13 November 2015
Researchers at the Translational Genomics Research Institute have discovered that a substance called propentofylline (PPF) could be a viable treatment for some types of brain cancer that currently have very low survival rates.
Initial tests have shown that PPF can have a positive effect on glioblastoma multiforme (GBM) by targeting the TROY protein. It also increases the effectiveness of both radiation and a common chemotherapy drug known as temozolomide for GBM patients.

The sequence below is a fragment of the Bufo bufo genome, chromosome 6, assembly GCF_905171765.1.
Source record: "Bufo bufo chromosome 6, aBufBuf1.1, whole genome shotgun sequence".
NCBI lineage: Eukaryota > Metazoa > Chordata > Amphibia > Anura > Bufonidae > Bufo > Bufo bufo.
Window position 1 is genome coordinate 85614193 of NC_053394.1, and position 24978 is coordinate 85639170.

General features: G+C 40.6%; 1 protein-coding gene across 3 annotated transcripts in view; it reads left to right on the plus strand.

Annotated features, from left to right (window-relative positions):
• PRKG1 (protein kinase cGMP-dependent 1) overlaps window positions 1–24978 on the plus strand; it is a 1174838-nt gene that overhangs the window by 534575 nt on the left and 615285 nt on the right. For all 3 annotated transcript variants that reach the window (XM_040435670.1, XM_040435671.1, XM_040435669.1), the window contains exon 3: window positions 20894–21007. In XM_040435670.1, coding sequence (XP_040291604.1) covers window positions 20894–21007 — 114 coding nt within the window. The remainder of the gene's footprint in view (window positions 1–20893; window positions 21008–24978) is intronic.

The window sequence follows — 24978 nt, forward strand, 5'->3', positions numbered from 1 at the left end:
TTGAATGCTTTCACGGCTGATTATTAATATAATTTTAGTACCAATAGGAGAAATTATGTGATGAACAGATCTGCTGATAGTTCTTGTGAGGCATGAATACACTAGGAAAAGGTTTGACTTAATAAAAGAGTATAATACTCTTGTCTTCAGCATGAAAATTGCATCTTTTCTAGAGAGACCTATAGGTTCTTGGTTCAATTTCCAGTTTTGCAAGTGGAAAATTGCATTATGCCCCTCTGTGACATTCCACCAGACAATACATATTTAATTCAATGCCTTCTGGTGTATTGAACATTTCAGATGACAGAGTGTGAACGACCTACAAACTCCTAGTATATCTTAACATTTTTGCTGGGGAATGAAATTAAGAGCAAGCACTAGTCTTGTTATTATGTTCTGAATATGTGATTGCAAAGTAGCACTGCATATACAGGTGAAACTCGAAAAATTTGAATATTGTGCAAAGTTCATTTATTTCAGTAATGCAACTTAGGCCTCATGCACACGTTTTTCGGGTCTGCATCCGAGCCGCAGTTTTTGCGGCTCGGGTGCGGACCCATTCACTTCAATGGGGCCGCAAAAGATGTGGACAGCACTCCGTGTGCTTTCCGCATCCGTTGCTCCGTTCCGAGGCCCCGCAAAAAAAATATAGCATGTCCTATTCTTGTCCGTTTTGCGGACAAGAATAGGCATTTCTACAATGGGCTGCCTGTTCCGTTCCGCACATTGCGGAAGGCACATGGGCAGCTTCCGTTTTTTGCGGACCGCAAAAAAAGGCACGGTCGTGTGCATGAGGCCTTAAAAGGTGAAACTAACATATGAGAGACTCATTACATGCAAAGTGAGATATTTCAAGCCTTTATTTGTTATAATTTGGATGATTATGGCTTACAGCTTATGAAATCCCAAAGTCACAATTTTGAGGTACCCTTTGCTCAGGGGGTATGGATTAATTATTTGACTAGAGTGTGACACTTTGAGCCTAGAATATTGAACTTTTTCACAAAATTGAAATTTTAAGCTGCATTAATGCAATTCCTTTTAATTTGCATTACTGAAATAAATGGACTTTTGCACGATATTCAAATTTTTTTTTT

GBM is particularly difficult treat due to the challenges of surgically removing the tumour without damaging healthy parts of the brain.
Catherine Ivy, founder and president of The Ben & Catherine Ivy Foundation (which partly funded the research), said: "GBM is one of the most aggressive of all cancers and it affects people of all ages. Funding research focused on helping patients survive longer is critical, and studies such as this advance our goal of not only improving treatments for brain cancer, but eventually finding a cure."
Posted by Edward Bartel
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